Published in March 2011
Gravity is still exciting the imagination and leading to bewildering conclusions as it did for Newton. One example: someone traveling by ship from Cape Town, South Africa to Belém, Pará will go downhill without noticing it. Because of differences in the mass of the planet along the route between these two places – and, therefore, variations in the Earth’s field of gravity – the sea level in the port in the south of South Africa is 70 meters higher than the sea level in the port of Belém.
“No one notices this change in level because the distance between South Africa and Brazil is very large, almost 8000 km,” states geophysicist Eder Cassola Molina, a professor at the Institute of Astronomy, Geophysics and Atmospheric Sciences (IAG) of the University of São Paulo (USP). “Furthermore, the surface of the sea is curved, because our planet is approximately shaped like a sphere.” Last year he made a map of the South Atlantic that comes to these conclusions. He made the map to pass the public admission exam for full professor. Now a smaller A4 version is pinned to one of the cupboard doors in his ample laboratory.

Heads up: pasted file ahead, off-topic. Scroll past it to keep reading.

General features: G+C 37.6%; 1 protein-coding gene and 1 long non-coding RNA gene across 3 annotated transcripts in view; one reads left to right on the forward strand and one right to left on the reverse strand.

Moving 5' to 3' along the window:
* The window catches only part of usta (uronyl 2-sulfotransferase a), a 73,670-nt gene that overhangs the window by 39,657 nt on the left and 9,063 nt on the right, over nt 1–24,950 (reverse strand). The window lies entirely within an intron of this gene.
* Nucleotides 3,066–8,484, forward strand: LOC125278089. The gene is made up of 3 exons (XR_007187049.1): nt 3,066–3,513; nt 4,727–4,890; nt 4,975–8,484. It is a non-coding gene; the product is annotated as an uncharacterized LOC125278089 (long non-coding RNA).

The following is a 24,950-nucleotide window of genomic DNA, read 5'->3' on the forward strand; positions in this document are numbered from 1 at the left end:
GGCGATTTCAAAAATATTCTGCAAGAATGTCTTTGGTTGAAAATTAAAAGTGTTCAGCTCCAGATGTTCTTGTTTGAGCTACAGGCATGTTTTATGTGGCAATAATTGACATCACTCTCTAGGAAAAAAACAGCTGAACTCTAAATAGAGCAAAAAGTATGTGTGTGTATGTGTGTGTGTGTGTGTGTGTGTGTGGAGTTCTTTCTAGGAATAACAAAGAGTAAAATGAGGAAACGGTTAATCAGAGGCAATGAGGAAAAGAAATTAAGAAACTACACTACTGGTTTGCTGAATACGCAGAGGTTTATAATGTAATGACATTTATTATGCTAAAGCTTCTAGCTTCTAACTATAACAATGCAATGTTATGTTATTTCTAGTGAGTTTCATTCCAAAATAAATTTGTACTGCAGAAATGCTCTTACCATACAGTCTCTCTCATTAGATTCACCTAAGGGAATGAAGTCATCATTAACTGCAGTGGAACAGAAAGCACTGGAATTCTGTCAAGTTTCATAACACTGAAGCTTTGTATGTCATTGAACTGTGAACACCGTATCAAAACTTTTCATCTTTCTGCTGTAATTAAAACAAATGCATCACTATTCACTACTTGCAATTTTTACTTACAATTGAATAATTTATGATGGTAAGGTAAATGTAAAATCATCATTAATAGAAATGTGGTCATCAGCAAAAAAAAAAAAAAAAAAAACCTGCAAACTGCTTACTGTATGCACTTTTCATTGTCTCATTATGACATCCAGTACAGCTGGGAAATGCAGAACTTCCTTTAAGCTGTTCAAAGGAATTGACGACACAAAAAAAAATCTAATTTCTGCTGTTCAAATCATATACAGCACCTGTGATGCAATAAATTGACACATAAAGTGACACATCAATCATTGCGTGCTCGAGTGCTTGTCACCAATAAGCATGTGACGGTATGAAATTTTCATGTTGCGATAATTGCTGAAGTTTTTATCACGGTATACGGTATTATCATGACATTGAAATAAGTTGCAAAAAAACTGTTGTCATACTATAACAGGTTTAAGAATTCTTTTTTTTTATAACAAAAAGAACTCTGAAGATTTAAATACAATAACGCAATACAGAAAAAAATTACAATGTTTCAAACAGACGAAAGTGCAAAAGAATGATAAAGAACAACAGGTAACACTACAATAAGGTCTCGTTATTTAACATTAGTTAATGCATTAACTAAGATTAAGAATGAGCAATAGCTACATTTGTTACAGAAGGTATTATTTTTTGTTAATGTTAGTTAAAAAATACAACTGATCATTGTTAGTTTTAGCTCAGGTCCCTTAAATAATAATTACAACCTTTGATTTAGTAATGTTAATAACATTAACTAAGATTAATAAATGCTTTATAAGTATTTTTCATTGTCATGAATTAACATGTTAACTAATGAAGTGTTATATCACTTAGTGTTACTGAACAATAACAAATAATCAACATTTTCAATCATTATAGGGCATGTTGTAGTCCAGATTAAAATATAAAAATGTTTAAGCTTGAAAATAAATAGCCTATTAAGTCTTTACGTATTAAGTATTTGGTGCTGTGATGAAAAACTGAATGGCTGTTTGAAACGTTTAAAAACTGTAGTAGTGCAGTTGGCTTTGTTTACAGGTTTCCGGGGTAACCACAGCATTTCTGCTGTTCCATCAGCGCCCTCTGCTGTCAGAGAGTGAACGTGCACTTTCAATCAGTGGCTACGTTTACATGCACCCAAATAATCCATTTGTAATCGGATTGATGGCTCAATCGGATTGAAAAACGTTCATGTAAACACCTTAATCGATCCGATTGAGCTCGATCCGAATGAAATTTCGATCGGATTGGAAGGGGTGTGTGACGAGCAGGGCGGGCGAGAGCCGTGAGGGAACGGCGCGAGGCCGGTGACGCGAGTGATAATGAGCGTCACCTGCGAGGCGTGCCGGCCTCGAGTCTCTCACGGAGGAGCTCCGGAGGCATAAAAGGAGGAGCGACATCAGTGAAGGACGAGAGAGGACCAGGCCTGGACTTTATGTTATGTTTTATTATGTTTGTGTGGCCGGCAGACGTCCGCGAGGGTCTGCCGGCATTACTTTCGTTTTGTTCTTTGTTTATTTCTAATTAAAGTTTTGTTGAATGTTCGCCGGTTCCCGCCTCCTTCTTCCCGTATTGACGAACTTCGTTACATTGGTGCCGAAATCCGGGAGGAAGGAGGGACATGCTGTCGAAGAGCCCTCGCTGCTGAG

Gravitational force expresses the physical attraction between bodies, which varies according to the mass. An everyday example of the action of this force is the tides. They are the result of the gravitational interaction between the Earth, the Moon and the Sun, which deforms the Earth on a daily basis. Capable of acting at any point in the universe, the force of gravity means that bodies in freefall close to the earth’s surface accelerate at approximately 9.8 m/sec2, i.e., the speed of their fall increases by 9.8 m/sec every second. The acceleration of gravity varies subtly at each point on the Earth according to the relief and density of the rocks because the distribution of the Earth’s mass is heterogeneous. This distribution gives rise to an interesting effect, as described by Molina: “The distribution of the mass of the Earth controls the level at which seawater is going to be found at a given instant, since the momentary surface of the sea adjusts according to the field of gravity. Therefore, we have highs and lows on the ocean’s surface. The sea level is not constant and varies with the weather and geographical location. In fact, there’s no such thing as sea level, but a mean level or momentary sea level.”